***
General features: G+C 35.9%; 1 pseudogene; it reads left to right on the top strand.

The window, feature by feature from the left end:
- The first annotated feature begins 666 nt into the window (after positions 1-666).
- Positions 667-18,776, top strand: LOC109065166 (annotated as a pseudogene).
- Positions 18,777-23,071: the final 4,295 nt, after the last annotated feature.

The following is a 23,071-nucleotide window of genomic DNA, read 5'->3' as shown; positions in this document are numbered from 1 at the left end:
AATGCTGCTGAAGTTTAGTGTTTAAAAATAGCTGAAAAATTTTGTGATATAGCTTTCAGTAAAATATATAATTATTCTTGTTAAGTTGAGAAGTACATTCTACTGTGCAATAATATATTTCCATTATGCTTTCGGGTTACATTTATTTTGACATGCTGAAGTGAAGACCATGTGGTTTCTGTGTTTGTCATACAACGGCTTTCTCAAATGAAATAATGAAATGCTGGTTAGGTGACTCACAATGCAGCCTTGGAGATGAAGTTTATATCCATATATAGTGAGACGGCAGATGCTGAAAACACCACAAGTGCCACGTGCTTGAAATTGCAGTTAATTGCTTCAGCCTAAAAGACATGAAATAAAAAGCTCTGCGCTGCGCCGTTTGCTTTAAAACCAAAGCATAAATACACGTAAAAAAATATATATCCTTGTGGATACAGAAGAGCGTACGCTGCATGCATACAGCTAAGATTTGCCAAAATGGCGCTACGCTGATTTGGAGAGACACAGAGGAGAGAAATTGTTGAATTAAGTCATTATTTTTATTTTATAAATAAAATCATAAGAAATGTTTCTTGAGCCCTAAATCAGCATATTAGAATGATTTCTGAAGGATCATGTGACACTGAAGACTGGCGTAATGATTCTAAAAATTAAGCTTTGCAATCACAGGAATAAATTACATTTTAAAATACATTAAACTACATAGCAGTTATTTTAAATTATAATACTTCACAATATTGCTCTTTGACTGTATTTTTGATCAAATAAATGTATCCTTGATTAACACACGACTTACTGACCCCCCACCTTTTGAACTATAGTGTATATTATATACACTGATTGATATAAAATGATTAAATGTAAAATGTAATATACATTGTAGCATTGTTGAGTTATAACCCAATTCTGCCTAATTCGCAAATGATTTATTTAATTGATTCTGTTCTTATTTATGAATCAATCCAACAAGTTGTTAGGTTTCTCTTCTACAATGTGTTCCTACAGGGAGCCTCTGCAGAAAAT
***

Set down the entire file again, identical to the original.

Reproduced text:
General features: G+C 35.9%; 1 pseudogene; it reads left to right on the top strand.

The window, feature by feature from the left end:
- The first annotated feature begins 666 nt into the window (after positions 1-666).
- Positions 667-18,776, top strand: LOC109065166 (annotated as a pseudogene).
- Positions 18,777-23,071: the final 4,295 nt, after the last annotated feature.

The following is a 23,071-nucleotide window of genomic DNA, read 5'->3' as shown; positions in this document are numbered from 1 at the left end:
AATGCTGCTGAAGTTTAGTGTTTAAAAATAGCTGAAAAATTTTGTGATATAGCTTTCAGTAAAATATATAATTATTCTTGTTAAGTTGAGAAGTACATTCTACTGTGCAATAATATATTTCCATTATGCTTTCGGGTTACATTTATTTTGACATGCTGAAGTGAAGACCATGTGGTTTCTGTGTTTGTCATACAACGGCTTTCTCAAATGAAATAATGAAATGCTGGTTAGGTGACTCACAATGCAGCCTTGGAGATGAAGTTTATATCCATATATAGTGAGACGGCAGATGCTGAAAACACCACAAGTGCCACGTGCTTGAAATTGCAGTTAATTGCTTCAGCCTAAAAGACATGAAATAAAAAGCTCTGCGCTGCGCCGTTTGCTTTAAAACCAAAGCATAAATACACGTAAAAAAATATATATCCTTGTGGATACAGAAGAGCGTACGCTGCATGCATACAGCTAAGATTTGCCAAAATGGCGCTACGCTGATTTGGAGAGACACAGAGGAGAGAAATTGTTGAATTAAGTCATTATTTTTATTTTATAAATAAAATCATAAGAAATGTTTCTTGAGCCCTAAATCAGCATATTAGAATGATTTCTGAAGGATCATGTGACACTGAAGACTGGCGTAATGATTCTAAAAATTAAGCTTTGCAATCACAGGAATAAATTACATTTTAAAATACATTAAACTACATAGCAGTTATTTTAAATTATAATACTTCACAATATTGCTCTTTGACTGTATTTTTGATCAAATAAATGTATCCTTGATTAACACACGACTTACTGACCCCCCACCTTTTGAACTATAGTGTATATTATATACACTGATTGATATAAAATGATTAAATGTAAAATGTAATATACATTGTAGCATTGTTGAGTTATAACCCAATTCTGCCTAATTCGCAAATGATTTATTTAATTGATTCTGTTCTTATTTATGAATCAATCCAACAAGTTGTTAGGTTTCTCTTCTACAATGTGTTCCTACAGGGAGCCTCTGCAGAAAAT